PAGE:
Date __________ Lab Time ______ Name ___________________________
Students learn the value of careful laboratory techniques while determining the specific heat,C, of a solid such as copper, aluminum, or lead. The lab introduces the concept of specificheat and uses conservation of energy for determination of C.
Doesn’t it seem rather odd that on 90-degree days in June the local lake temperature is stillmany degrees cooler? While a complete explanation of this phenomenon is rather complicated, one important factor is the material (water) under consideration. Measurementsconfirm that for a given amount of matter, water does not experience as large a temperatureincrease for a given energy input, as other liquids (ethanol and acetone) and solids (copper,silver, and glass). A measure of this property of the material is called its specific heat.The lab experiment uses a concept (conservation of energy) that is discussed in a previousexercise in order to determine C. As a review, conservation of energy means that the energycontent of a particular isolated system is fixed. In other words, the energy of the isolatedsystem cannot be gained or lost to the “outside” world. In the lab experiment the “system” isthe combination of cool water and a hot object immersed in it. From your experience, coolwater “warms up” and a hot object “cools down” when the two come into contact.Eventually the two arrive at a common final temperature, and by conservation of energy, theenergy lost by the hot object is gained by the water. Now how do we get specific heat from conservation of energy? The amount of energy that anobject absorbs (or releases) depends on the following factors: the mass of the material, thetemperature change of the material, and the composition of the material, characterized by itsspecific heat. From these facts, a very simple equation follows:here Q is the energy (heat) absorbed or released, m is the mass of the material, C is the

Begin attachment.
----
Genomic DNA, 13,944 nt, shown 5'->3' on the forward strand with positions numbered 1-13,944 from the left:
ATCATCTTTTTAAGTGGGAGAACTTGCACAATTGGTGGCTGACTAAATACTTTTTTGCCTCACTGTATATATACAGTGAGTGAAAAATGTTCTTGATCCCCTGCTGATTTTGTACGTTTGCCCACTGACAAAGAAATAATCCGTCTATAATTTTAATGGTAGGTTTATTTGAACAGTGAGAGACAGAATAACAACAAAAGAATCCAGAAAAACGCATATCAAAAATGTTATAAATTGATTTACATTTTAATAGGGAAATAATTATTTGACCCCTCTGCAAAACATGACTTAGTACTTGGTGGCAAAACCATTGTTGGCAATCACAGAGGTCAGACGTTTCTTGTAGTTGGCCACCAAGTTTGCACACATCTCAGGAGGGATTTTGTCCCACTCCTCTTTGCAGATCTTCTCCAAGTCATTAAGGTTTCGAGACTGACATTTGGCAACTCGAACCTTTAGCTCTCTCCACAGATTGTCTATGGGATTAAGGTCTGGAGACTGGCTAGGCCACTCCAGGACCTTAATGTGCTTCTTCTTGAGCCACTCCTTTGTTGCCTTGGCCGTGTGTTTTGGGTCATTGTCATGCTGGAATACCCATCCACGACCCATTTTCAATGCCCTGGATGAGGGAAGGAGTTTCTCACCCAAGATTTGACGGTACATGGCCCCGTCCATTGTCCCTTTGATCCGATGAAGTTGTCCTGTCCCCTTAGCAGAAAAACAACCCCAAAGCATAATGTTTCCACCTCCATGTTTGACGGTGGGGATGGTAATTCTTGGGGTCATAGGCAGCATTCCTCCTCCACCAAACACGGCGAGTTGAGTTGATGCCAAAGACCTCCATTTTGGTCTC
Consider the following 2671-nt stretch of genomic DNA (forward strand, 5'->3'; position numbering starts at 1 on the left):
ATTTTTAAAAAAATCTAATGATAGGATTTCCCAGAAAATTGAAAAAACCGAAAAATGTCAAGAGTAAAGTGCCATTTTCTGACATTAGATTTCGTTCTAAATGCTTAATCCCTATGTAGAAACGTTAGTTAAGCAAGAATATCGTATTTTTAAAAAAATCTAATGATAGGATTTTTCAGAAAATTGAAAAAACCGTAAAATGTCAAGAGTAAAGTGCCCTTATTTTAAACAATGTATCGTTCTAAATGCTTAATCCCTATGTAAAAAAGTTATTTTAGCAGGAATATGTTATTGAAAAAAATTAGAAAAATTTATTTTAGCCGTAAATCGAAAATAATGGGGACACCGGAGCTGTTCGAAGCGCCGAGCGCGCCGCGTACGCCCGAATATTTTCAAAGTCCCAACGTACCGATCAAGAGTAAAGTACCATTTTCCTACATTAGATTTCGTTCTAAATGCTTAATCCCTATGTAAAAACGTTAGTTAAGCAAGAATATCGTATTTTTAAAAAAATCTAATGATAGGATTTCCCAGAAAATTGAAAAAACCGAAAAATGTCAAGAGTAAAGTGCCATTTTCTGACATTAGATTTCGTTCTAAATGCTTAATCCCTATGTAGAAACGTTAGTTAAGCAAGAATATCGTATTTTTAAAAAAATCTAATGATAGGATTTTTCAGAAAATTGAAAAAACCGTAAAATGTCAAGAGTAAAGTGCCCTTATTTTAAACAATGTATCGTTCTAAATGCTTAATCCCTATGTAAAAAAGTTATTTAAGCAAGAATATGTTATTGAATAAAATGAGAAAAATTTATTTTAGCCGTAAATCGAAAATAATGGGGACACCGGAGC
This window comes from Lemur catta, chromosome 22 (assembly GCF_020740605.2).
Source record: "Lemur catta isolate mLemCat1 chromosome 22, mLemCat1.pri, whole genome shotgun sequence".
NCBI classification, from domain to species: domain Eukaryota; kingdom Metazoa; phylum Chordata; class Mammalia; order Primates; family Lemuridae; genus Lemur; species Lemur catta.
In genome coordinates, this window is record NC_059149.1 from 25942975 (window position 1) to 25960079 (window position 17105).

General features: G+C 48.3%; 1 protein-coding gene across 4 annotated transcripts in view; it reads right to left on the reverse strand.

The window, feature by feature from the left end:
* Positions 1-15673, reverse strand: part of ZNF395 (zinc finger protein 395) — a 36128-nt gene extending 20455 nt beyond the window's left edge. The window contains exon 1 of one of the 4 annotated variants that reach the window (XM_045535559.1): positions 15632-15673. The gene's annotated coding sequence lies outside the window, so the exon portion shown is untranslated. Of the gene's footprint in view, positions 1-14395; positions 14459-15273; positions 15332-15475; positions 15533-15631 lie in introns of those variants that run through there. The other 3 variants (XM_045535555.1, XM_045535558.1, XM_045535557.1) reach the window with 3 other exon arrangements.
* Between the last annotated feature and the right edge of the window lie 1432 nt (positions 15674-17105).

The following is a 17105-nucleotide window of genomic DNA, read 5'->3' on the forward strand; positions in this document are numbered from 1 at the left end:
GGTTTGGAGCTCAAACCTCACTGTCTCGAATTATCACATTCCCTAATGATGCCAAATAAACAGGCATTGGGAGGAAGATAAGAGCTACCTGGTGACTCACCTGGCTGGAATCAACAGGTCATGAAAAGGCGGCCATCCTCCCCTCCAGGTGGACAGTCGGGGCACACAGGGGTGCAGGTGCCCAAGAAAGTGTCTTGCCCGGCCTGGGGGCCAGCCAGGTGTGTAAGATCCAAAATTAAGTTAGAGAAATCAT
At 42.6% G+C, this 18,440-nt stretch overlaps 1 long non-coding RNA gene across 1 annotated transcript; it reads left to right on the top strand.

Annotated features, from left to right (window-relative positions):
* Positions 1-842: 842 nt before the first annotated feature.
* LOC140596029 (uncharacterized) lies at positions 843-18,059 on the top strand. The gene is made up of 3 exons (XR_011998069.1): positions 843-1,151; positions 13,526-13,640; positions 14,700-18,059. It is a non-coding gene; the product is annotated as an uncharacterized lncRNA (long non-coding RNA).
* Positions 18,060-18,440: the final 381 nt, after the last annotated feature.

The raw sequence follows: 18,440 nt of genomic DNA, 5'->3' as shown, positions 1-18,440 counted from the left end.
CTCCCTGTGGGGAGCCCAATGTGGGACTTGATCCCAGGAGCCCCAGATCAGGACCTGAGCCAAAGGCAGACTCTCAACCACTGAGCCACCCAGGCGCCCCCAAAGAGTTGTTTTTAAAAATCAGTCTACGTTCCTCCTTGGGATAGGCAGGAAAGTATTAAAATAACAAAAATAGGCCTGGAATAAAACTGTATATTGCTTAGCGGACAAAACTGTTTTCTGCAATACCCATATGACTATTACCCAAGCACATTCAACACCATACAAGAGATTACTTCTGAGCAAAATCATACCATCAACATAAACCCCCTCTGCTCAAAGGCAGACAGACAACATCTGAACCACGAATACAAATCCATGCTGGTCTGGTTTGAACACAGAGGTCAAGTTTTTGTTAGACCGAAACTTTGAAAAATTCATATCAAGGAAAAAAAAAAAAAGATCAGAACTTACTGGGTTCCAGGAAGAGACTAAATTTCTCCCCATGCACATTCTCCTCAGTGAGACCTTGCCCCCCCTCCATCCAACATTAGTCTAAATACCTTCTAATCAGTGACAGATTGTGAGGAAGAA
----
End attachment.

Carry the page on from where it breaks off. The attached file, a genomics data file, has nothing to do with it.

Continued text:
tyrofoam cup, cardboard cover, electronic balance, 400
L beaker, hot plate, specimen,TmCQ
wspecific heat, and
T is the temperature change.
Q lost by the hot object to Qgained by the water and solving for C (solid) gives its specific heat, provided the other factors are known.
Swire hook, and thermometer